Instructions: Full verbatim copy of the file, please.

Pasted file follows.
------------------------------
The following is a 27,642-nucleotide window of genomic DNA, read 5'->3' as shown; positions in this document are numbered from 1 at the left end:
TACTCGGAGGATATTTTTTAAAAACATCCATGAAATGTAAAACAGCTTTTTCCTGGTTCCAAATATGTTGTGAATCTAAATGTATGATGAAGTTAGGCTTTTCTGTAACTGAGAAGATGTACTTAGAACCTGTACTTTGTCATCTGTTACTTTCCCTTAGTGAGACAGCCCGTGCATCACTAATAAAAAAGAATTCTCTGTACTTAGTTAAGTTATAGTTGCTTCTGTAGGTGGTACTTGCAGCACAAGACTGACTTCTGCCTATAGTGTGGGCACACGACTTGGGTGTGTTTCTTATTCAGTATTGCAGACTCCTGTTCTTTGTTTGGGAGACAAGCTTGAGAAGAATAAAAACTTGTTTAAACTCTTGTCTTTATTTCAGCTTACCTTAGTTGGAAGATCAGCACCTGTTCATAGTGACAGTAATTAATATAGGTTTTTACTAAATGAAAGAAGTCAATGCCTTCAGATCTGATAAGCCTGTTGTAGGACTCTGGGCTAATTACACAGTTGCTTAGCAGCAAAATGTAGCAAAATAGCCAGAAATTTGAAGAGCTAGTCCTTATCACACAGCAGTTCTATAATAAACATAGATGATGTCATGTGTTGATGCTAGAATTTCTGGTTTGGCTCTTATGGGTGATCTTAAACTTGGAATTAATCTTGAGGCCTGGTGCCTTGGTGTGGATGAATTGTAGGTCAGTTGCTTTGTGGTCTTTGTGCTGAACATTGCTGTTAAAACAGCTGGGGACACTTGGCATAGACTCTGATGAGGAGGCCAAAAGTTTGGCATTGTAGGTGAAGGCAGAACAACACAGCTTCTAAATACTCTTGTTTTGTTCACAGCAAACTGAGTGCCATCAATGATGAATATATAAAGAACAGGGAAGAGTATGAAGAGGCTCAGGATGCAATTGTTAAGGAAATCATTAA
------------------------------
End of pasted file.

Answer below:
The following is a 27,642-nucleotide window of genomic DNA, read 5'->3' as shown; positions in this document are numbered from 1 at the left end:
TACTCGGAGGATATTTTTTAAAAACATCCATGAAATGTAAAACAGCTTTTTCCTGGTTCCAAATATGTTGTGAATCTAAATGTATGATGAAGTTAGGCTTTTCTGTAACTGAGAAGATGTACTTAGAACCTGTACTTTGTCATCTGTTACTTTCCCTTAGTGAGACAGCCCGTGCATCACTAATAAAAAAGAATTCTCTGTACTTAGTTAAGTTATAGTTGCTTCTGTAGGTGGTACTTGCAGCACAAGACTGACTTCTGCCTATAGTGTGGGCACACGACTTGGGTGTGTTTCTTATTCAGTATTGCAGACTCCTGTTCTTTGTTTGGGAGACAAGCTTGAGAAGAATAAAAACTTGTTTAAACTCTTGTCTTTATTTCAGCTTACCTTAGTTGGAAGATCAGCACCTGTTCATAGTGACAGTAATTAATATAGGTTTTTACTAAATGAAAGAAGTCAATGCCTTCAGATCTGATAAGCCTGTTGTAGGACTCTGGGCTAATTACACAGTTGCTTAGCAGCAAAATGTAGCAAAATAGCCAGAAATTTGAAGAGCTAGTCCTTATCACACAGCAGTTCTATAATAAACATAGATGATGTCATGTGTTGATGCTAGAATTTCTGGTTTGGCTCTTATGGGTGATCTTAAACTTGGAATTAATCTTGAGGCCTGGTGCCTTGGTGTGGATGAATTGTAGGTCAGTTGCTTTGTGGTCTTTGTGCTGAACATTGCTGTTAAAACAGCTGGGGACACTTGGCATAGACTCTGATGAGGAGGCCAAAAGTTTGGCATTGTAGGTGAAGGCAGAACAACACAGCTTCTAAATACTCTTGTTTTGTTCACAGCAAACTGAGTGCCATCAATGATGAATATATAAAGAACAGGGAAGAGTATGAAGAGGCTCAGGATGCAATTGTTAAGGAAATCATTAA